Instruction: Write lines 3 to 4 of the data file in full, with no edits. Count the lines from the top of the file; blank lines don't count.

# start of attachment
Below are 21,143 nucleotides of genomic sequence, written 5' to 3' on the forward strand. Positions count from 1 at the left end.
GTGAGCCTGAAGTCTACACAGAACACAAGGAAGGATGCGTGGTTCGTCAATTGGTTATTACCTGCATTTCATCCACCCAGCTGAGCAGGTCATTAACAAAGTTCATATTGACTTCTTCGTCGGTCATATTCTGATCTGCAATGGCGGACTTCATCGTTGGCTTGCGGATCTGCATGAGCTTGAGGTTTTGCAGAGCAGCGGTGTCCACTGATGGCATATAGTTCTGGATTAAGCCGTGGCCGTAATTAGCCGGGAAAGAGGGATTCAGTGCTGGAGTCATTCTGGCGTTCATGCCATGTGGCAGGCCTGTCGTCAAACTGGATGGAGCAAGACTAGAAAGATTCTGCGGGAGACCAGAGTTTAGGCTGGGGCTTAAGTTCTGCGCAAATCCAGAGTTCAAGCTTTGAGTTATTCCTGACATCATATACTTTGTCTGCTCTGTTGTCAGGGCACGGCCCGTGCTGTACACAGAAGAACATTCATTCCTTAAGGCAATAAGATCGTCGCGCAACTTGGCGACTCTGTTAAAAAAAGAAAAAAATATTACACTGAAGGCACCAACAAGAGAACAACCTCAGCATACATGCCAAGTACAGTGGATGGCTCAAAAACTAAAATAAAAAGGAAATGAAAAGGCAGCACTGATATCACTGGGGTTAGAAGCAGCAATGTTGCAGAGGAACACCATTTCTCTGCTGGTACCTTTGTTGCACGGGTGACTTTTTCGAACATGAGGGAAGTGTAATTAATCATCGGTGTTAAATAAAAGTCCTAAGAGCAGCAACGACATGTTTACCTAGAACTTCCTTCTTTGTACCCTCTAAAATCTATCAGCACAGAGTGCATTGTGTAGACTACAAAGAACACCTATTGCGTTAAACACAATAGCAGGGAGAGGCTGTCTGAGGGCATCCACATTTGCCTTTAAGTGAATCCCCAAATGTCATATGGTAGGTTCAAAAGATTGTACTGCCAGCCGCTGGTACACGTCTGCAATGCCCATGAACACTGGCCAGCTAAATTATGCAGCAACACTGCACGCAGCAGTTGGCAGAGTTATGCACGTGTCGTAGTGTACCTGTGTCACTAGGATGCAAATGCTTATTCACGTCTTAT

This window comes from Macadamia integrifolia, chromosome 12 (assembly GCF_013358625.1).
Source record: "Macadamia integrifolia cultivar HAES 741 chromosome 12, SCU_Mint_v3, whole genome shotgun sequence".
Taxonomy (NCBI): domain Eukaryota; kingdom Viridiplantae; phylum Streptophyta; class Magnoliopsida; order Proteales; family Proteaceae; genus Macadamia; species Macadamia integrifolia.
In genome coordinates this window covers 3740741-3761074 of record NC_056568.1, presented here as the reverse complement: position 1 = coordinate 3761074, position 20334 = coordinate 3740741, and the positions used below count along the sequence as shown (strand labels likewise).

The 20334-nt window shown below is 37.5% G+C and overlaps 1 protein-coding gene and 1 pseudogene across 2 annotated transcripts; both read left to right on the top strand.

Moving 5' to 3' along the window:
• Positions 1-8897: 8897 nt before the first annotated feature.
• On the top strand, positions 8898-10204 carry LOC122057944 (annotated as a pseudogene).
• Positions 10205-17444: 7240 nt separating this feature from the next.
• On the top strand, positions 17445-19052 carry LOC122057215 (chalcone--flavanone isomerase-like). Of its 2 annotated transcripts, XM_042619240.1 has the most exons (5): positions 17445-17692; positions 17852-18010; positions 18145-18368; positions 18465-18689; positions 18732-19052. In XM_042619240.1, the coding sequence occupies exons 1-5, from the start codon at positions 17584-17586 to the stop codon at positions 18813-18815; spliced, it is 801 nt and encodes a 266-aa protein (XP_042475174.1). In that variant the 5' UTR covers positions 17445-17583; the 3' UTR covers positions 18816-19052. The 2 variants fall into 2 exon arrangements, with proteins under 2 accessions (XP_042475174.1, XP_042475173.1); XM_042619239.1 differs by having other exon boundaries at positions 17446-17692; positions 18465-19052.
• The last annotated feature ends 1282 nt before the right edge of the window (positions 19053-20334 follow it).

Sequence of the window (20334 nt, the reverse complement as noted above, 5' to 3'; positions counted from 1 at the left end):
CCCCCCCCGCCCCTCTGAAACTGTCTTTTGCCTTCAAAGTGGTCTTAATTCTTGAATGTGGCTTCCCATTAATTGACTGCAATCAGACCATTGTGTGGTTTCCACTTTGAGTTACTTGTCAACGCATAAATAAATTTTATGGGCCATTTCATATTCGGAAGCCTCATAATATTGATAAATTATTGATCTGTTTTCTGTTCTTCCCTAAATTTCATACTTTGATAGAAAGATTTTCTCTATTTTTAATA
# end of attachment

This window comes from Macadamia integrifolia, chromosome 12 (assembly GCF_013358625.1).
Source record: "Macadamia integrifolia cultivar HAES 741 chromosome 12, SCU_Mint_v3, whole genome shotgun sequence".